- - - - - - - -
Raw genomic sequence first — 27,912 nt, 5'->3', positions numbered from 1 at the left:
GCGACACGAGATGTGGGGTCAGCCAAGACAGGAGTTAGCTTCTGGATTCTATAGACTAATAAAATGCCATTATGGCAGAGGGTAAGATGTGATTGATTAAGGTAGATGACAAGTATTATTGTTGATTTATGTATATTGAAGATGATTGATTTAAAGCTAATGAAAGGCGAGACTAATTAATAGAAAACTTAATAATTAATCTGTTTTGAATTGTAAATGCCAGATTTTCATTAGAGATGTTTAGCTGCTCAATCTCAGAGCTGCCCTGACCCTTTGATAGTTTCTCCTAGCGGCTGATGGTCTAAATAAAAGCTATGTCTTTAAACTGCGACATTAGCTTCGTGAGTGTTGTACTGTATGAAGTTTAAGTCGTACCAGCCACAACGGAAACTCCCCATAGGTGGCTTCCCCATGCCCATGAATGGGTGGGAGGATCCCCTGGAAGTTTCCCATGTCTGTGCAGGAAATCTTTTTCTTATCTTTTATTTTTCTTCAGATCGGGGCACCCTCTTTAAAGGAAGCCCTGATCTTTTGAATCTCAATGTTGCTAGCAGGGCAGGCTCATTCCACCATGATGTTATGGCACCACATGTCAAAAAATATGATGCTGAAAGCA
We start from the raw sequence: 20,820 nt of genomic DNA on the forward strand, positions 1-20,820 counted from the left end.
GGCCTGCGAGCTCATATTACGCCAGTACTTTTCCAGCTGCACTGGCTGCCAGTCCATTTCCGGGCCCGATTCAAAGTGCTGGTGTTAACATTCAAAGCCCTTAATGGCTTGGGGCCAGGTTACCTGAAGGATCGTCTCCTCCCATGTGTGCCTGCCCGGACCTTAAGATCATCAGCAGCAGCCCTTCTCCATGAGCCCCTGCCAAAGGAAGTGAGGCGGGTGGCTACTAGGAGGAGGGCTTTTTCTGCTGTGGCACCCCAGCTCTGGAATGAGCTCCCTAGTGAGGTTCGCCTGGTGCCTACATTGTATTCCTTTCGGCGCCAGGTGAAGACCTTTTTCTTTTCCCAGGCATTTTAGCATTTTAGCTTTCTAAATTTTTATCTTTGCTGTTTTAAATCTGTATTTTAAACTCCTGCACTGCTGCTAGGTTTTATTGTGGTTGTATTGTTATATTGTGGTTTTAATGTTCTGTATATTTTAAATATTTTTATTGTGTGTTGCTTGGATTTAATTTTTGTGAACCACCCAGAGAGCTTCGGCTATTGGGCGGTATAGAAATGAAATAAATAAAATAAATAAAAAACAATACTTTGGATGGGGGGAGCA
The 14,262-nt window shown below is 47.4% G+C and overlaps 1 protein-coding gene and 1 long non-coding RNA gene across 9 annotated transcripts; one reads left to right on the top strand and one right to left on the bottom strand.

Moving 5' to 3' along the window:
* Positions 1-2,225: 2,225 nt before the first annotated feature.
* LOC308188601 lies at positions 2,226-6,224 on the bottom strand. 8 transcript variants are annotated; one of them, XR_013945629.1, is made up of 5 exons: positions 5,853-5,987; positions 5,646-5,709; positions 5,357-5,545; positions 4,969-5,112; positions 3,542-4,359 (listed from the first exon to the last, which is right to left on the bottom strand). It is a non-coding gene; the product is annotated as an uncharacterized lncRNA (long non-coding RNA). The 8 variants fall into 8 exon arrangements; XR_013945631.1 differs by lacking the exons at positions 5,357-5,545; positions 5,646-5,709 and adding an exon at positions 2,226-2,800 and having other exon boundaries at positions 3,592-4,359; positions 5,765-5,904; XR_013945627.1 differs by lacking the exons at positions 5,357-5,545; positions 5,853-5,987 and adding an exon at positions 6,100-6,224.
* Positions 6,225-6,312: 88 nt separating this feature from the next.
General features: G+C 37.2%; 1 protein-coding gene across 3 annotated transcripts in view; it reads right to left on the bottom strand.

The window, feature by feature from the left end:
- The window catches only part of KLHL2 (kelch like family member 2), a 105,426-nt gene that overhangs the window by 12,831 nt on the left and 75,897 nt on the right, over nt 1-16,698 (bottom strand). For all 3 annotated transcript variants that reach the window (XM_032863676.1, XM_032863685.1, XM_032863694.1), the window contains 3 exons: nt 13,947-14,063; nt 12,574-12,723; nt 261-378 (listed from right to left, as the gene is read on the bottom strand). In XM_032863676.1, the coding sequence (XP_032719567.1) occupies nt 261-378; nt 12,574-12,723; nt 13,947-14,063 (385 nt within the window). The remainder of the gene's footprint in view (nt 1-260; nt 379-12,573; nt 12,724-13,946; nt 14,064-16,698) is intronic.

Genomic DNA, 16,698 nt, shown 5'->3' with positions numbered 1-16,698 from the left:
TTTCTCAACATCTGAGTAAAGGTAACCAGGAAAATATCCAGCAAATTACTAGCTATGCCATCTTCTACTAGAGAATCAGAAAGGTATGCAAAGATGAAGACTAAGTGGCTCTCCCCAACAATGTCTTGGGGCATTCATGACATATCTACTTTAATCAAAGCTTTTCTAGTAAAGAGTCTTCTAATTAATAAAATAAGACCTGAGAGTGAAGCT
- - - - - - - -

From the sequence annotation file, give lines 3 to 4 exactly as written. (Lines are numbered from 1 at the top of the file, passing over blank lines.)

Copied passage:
We start from the raw sequence: 20,820 nt of genomic DNA on the forward strand, positions 1-20,820 counted from the left end.
GGCCTGCGAGCTCATATTACGCCAGTACTTTTCCAGCTGCACTGGCTGCCAGTCCATTTCCGGGCCCGATTCAAAGTGCTGGTGTTAACATTCAAAGCCCTTAATGGCTTGGGGCCAGGTTACCTGAAGGATCGTCTCCTCCCATGTGTGCCTGCCCGGACCTTAAGATCATCAGCAGCAGCCCTTCTCCATGAGCCCCTGCCAAAGGAAGTGAGGCGGGTGGCTACTAGGAGGAGGGCTTTTTCTGCTGTGGCACCCCAGCTCTGGAATGAGCTCCCTAGTGAGGTTCGCCTGGTGCCTACATTGTATTCCTTTCGGCGCCAGGTGAAGACCTTTTTCTTTTCCCAGGCATTTTAGCATTTTAGCTTTCTAAATTTTTATCTTTGCTGTTTTAAATCTGTATTTTAAACTCCTGCACTGCTGCTAGGTTTTATTGTGGTTGTATTGTTATATTGTGGTTTTAATGTTCTGTATATTTTAAATATTTTTATTGTGTGTTGCTTGGATTTAATTTTTGTGAACCACCCAGAGAGCTTCGGCTATTGGGCGGTATAGAAATGAAATAAATAAAATAAATAAAAAACAATACTTTGGATGGGGGGAGCA